Bernard Malamud (April 26, 1914 - March 18, 1986) was an American writer born in Brooklyn, New York to a Jewish family.
Malamud is most renowned for his short stories, oblique allegories often set in a dreamlike urban ghetto of immigrant Jews. His prose, like his settings, is an artful pastiche of Yiddish-English locutions, punctuated by sudden lyricism. On Malamud's death, Philip Roth wrote: "A man of stern morality, a need to consider long and seriously every last demand of an overtaxed, overtaxing conscience torturously exacerbated by the pathos of human need unabated." (Malamud's friend and editor Robert Giroux later disputed that Malamud's morality was ever "stern".)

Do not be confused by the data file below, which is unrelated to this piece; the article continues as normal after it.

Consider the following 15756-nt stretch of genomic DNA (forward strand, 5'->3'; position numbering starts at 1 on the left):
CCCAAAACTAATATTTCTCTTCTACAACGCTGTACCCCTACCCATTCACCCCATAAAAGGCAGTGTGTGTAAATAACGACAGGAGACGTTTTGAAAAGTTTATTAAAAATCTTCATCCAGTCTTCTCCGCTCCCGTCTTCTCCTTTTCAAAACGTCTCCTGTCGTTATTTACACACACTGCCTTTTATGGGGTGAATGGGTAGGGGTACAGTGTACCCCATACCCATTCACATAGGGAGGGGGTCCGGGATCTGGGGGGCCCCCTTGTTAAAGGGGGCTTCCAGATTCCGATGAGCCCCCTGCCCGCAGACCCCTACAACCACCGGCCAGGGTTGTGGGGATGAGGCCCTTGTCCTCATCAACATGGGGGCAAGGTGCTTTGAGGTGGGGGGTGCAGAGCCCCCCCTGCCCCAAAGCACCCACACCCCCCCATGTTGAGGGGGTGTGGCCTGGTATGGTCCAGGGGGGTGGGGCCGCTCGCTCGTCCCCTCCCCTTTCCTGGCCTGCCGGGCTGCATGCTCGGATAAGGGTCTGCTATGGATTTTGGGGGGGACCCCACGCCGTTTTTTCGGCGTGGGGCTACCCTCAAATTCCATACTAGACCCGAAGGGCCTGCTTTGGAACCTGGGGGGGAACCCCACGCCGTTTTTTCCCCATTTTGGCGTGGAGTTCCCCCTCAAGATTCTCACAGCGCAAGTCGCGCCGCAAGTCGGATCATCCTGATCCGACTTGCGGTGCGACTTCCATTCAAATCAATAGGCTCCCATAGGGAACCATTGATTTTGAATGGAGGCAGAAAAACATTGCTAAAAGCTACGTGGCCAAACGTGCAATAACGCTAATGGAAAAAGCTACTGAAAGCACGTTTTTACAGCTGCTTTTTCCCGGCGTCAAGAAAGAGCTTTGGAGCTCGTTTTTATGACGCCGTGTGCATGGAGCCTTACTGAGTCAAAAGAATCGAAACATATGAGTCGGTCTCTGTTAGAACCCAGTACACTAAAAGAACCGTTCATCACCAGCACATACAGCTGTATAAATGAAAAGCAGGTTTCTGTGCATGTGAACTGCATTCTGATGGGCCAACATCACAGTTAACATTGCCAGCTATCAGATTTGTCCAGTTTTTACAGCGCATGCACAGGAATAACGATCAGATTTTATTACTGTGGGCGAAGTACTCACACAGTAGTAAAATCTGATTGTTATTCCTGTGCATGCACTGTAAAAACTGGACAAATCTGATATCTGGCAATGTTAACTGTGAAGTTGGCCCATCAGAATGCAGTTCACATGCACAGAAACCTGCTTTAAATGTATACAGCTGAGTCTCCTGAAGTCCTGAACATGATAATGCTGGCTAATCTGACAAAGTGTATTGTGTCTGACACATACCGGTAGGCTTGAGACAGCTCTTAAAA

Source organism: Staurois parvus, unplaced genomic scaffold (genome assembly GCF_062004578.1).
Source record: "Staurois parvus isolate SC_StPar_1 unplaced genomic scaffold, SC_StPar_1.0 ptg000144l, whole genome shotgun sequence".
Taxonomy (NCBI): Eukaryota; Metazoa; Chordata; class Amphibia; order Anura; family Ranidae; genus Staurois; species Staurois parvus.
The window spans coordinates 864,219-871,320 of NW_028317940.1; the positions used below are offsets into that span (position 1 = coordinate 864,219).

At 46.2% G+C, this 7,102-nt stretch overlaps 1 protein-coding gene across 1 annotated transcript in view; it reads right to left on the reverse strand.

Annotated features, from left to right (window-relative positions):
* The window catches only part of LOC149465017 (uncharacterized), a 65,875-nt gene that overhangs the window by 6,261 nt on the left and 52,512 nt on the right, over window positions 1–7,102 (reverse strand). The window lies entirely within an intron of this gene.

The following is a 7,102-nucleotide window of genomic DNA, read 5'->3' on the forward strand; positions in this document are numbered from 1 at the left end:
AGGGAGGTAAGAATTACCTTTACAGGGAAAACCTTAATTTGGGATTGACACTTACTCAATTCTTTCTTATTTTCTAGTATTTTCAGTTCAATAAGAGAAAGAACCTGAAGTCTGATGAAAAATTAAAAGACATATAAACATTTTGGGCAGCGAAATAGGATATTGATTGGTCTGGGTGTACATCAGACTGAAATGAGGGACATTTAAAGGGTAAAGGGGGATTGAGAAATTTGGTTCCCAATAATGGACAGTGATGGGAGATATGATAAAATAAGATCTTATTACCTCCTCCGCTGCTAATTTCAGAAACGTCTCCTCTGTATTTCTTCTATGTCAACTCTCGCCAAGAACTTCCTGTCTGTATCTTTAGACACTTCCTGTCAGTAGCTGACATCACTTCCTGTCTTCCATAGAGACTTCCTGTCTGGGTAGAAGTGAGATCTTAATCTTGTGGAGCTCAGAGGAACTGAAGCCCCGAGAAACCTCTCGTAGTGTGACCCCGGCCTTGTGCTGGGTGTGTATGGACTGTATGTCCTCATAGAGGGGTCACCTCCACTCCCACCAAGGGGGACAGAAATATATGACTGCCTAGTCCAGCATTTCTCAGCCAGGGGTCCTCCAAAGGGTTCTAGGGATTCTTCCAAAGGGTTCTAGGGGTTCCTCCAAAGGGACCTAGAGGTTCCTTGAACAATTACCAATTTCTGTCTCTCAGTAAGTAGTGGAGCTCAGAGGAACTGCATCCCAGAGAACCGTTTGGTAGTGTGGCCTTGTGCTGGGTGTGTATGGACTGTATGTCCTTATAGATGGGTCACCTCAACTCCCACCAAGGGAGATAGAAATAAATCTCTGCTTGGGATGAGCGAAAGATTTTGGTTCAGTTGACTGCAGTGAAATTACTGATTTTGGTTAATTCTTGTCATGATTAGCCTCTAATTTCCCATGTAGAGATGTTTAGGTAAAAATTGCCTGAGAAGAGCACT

The Fixer, his best-known novel, won the National Book Award in 1966 and the Pulitzer Prize for Fiction. Malamud's novel The Natural was made into a movie starring Robert Redford (described by the film writer David Thomson as "poor baseball and worse Malamud"). Among his other novels were The Assistant, set in a Jewish grocers in New York and drawing on Malamud's own childhood, and Dubin's Lives, a powerful evocation of middle age which uses biography to re-create the narrative richness of its protaganists' lives.
His daughter, Janna Malamud Smith, relates her memories of her father in her memoir, My Father is a Book.